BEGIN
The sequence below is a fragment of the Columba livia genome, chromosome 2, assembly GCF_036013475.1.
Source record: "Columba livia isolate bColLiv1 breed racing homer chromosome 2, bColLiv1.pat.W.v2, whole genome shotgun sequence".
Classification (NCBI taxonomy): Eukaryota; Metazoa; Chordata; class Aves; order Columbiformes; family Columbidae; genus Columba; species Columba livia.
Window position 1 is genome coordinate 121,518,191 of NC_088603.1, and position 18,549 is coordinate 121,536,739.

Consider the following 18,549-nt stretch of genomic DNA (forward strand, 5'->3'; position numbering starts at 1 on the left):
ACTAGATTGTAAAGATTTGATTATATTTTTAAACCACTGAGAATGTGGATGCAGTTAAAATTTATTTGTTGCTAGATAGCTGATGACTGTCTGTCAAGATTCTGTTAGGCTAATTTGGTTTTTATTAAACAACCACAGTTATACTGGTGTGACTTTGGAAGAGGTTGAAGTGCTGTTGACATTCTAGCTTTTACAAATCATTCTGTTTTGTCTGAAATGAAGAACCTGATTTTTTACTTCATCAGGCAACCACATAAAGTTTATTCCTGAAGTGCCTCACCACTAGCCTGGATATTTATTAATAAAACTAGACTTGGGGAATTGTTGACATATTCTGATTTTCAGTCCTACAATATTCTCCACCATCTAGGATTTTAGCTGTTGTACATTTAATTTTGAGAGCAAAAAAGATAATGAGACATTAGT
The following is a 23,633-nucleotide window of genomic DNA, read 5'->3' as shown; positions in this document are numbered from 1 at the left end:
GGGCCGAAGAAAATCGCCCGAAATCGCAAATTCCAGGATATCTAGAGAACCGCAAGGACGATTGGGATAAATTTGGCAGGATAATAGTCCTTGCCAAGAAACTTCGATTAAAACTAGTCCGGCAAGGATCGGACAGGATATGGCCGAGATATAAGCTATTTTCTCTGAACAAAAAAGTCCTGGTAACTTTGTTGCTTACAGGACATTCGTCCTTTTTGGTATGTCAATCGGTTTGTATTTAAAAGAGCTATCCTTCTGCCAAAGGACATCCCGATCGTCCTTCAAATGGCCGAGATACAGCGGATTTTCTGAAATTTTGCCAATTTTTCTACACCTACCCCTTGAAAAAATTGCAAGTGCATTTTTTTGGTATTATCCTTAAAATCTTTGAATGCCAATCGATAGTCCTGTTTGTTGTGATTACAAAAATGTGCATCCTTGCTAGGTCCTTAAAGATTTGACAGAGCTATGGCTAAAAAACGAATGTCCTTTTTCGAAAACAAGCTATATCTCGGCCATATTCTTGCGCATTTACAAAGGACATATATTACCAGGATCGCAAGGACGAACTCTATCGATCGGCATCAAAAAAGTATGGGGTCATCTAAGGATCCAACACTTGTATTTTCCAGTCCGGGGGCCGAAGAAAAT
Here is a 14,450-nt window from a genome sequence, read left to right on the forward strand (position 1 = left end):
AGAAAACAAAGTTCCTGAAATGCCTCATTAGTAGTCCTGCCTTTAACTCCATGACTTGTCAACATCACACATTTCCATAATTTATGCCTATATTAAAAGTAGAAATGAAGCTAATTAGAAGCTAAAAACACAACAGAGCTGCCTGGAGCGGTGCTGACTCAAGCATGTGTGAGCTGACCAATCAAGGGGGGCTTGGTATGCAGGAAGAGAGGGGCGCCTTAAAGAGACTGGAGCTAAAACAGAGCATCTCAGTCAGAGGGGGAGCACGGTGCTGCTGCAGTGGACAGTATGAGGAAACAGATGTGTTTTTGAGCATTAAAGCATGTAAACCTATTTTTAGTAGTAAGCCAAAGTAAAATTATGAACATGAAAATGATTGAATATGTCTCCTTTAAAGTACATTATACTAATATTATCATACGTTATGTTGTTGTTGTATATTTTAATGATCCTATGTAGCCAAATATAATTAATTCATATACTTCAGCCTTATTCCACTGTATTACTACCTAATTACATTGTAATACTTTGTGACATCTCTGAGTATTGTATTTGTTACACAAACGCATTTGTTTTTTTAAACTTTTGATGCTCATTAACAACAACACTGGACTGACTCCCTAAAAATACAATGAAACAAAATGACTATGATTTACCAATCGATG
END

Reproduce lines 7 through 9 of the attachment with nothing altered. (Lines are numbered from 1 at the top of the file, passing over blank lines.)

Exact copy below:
The following is a 23,633-nucleotide window of genomic DNA, read 5'->3' as shown; positions in this document are numbered from 1 at the left end:
GGGCCGAAGAAAATCGCCCGAAATCGCAAATTCCAGGATATCTAGAGAACCGCAAGGACGATTGGGATAAATTTGGCAGGATAATAGTCCTTGCCAAGAAACTTCGATTAAAACTAGTCCGGCAAGGATCGGACAGGATATGGCCGAGATATAAGCTATTTTCTCTGAACAAAAAAGTCCTGGTAACTTTGTTGCTTACAGGACATTCGTCCTTTTTGGTATGTCAATCGGTTTGTATTTAAAAGAGCTATCCTTCTGCCAAAGGACATCCCGATCGTCCTTCAAATGGCCGAGATACAGCGGATTTTCTGAAATTTTGCCAATTTTTCTACACCTACCCCTTGAAAAAATTGCAAGTGCATTTTTTTGGTATTATCCTTAAAATCTTTGAATGCCAATCGATAGTCCTGTTTGTTGTGATTACAAAAATGTGCATCCTTGCTAGGTCCTTAAAGATTTGACAGAGCTATGGCTAAAAAACGAATGTCCTTTTTCGAAAACAAGCTATATCTCGGCCATATTCTTGCGCATTTACAAAGGACATATATTACCAGGATCGCAAGGACGAACTCTATCGATCGGCATCAAAAAAGTATGGGGTCATCTAAGGATCCAACACTTGTATTTTCCAGTCCGGGGGCCGAAGAAAAT
Here is a 14,450-nt window from a genome sequence, read left to right on the forward strand (position 1 = left end):